Assembling Flowers and Cultivating Homes: Labor and Gender in Colombia

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Lexington Books, Mar 30, 2006 - Social Science - 232 pages
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Colombia is a major exporter of fresh-cut flowers. As in other global assembly line industries, women constitute a majority of Colombia's floriculture workforce. This ethnographic study explores the links between agro-industrial employment in the context of economic adjustment programs and the individual experience of employment and economic change at the household level. Author Greta Friedemann-Sánchez's challenges the current academic consensus that transnational assembly line industries reinforce patriarchal ideologies of reproduction and the exploitation of women. What from a global perspective may be perceived as exploitation can be seen from the local perspective as an opportunity within the community. Specifically, the study focuses on how the interrelated factors of formal employment, wage income, property ownership, social capital, and self-esteem articulate with women's resistance to male dominated households and domestic violence. Expertly combining qualitative and quantitative methodologies, Assembling Flowers and Cultivating Homes contributes greatly to the study of gender and power, household economics and structure, and Latin American society.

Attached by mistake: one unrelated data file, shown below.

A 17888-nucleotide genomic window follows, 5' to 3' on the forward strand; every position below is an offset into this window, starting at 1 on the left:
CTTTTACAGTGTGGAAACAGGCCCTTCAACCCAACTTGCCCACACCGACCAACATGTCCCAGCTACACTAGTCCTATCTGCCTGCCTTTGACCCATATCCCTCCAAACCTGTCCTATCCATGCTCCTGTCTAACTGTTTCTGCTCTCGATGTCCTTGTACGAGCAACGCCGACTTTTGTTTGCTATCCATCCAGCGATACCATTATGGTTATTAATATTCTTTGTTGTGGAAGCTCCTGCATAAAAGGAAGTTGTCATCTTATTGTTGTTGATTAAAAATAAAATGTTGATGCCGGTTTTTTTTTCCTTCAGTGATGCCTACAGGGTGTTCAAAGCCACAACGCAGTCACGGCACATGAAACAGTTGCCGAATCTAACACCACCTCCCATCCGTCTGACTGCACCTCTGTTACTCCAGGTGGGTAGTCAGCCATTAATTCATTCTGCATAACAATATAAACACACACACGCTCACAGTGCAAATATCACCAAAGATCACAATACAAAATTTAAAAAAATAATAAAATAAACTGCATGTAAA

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Chapter 01 Introduction
Chapter 02 Flowers in the Global Assembly Line
Chapter 03 Assembling Flowers
Chapter 04 Disciplined Labor Identity and Gender
Chapter 05 Land Housing Money and Social Networks
Chapter 06 Cultivating Homes
Gendered Development
About the Author

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About the author (2006)

Greta Friedemann-Sánchez is assistant professor at the Hubert H. Humphrey Institute of Public Affairs at the University of Minnesota.

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